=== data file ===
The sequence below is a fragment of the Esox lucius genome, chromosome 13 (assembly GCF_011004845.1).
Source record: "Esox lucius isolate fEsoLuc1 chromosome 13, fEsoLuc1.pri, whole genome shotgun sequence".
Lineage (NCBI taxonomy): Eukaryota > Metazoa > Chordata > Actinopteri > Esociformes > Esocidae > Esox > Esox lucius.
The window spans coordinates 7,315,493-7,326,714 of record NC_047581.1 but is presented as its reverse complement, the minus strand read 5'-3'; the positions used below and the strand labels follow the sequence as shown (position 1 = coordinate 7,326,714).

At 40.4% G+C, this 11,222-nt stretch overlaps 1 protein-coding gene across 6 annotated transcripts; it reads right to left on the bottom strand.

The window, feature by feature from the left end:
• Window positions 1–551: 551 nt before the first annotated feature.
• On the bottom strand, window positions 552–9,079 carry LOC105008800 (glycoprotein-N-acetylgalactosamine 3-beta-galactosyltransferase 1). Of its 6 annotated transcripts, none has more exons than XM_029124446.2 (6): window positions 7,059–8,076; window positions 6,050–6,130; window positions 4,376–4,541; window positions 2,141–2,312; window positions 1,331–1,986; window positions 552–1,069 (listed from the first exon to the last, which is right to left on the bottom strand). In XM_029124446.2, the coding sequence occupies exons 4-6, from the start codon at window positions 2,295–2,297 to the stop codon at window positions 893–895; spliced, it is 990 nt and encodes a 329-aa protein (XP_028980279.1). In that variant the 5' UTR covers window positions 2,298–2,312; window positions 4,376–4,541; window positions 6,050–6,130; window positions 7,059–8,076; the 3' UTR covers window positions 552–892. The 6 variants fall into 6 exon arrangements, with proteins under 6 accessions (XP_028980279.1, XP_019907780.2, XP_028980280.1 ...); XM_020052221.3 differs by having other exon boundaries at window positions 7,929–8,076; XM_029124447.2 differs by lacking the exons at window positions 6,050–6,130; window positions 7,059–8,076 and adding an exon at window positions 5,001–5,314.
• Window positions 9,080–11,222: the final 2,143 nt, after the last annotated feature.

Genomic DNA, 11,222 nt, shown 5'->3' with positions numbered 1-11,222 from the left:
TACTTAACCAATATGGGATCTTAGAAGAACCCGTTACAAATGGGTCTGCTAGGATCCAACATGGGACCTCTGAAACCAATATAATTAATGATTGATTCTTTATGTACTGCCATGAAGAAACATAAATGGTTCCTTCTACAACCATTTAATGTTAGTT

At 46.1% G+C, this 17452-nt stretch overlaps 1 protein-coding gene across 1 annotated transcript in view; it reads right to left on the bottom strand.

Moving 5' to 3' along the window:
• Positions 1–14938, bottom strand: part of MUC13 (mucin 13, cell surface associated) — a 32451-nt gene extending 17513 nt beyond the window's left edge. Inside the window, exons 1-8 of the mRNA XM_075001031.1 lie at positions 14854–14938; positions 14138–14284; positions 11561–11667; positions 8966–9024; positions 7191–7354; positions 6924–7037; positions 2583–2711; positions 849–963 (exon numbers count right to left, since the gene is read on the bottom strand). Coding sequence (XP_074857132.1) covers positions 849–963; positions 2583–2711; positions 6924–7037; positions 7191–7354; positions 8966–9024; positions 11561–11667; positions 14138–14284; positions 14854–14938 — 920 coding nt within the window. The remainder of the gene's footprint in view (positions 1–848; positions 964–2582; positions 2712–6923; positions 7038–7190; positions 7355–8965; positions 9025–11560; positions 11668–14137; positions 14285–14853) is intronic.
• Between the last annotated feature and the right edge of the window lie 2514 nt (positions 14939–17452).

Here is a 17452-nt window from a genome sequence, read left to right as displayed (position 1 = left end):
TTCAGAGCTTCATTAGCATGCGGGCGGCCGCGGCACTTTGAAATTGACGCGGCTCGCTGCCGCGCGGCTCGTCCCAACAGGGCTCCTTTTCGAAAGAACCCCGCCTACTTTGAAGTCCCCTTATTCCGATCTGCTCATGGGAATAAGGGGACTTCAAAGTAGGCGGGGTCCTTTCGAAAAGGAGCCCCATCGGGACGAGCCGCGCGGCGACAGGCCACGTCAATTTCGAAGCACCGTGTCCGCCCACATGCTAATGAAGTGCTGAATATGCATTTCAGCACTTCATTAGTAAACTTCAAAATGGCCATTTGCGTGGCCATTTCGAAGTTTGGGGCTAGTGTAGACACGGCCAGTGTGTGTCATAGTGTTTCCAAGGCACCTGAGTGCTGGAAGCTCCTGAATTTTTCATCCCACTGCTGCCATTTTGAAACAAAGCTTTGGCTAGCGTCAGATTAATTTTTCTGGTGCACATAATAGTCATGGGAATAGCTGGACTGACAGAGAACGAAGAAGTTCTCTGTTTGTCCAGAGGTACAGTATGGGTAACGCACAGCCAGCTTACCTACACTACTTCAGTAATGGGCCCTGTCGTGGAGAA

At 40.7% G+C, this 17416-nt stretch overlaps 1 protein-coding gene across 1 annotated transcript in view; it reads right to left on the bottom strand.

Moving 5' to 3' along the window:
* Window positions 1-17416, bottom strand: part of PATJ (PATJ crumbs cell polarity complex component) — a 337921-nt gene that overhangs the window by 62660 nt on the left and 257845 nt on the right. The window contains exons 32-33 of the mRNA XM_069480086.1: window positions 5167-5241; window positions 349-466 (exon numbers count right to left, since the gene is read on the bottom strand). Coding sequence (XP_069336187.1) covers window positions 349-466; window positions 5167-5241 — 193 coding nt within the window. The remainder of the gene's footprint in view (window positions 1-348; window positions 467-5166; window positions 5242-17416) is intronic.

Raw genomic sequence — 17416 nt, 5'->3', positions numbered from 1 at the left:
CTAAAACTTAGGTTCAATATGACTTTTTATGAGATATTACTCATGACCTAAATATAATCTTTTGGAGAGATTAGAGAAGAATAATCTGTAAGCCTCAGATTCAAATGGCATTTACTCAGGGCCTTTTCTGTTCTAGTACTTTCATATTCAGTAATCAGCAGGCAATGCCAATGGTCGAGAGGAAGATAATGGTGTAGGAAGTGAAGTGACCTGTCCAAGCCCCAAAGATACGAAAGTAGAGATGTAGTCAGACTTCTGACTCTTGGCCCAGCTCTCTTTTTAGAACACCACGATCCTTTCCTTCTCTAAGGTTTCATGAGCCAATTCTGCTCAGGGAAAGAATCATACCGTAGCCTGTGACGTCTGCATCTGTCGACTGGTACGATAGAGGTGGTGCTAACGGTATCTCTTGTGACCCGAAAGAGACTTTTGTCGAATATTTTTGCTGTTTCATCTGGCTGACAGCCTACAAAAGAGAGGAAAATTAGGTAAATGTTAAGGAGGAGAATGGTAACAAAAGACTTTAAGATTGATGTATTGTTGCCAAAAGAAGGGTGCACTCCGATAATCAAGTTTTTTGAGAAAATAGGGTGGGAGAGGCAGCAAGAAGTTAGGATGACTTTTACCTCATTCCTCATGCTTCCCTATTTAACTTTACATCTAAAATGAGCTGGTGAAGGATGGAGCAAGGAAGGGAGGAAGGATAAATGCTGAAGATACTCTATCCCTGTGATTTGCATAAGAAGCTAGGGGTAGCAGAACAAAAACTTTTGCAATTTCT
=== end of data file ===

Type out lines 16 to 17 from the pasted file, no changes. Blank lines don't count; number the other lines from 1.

Here is a 17452-nt window from a genome sequence, read left to right as displayed (position 1 = left end):
TTCAGAGCTTCATTAGCATGCGGGCGGCCGCGGCACTTTGAAATTGACGCGGCTCGCTGCCGCGCGGCTCGTCCCAACAGGGCTCCTTTTCGAAAGAACCCCGCCTACTTTGAAGTCCCCTTATTCCGATCTGCTCATGGGAATAAGGGGACTTCAAAGTAGGCGGGGTCCTTTCGAAAAGGAGCCCCATCGGGACGAGCCGCGCGGCGACAGGCCACGTCAATTTCGAAGCACCGTGTCCGCCCACATGCTAATGAAGTGCTGAATATGCATTTCAGCACTTCATTAGTAAACTTCAAAATGGCCATTTGCGTGGCCATTTCGAAGTTTGGGGCTAGTGTAGACACGGCCAGTGTGTGTCATAGTGTTTCCAAGGCACCTGAGTGCTGGAAGCTCCTGAATTTTTCATCCCACTGCTGCCATTTTGAAACAAAGCTTTGGCTAGCGTCAGATTAATTTTTCTGGTGCACATAATAGTCATGGGAATAGCTGGACTGACAGAGAACGAAGAAGTTCTCTGTTTGTCCAGAGGTACAGTATGGGTAACGCACAGCCAGCTTACCTACACTACTTCAGTAATGGGCCCTGTCGTGGAGAA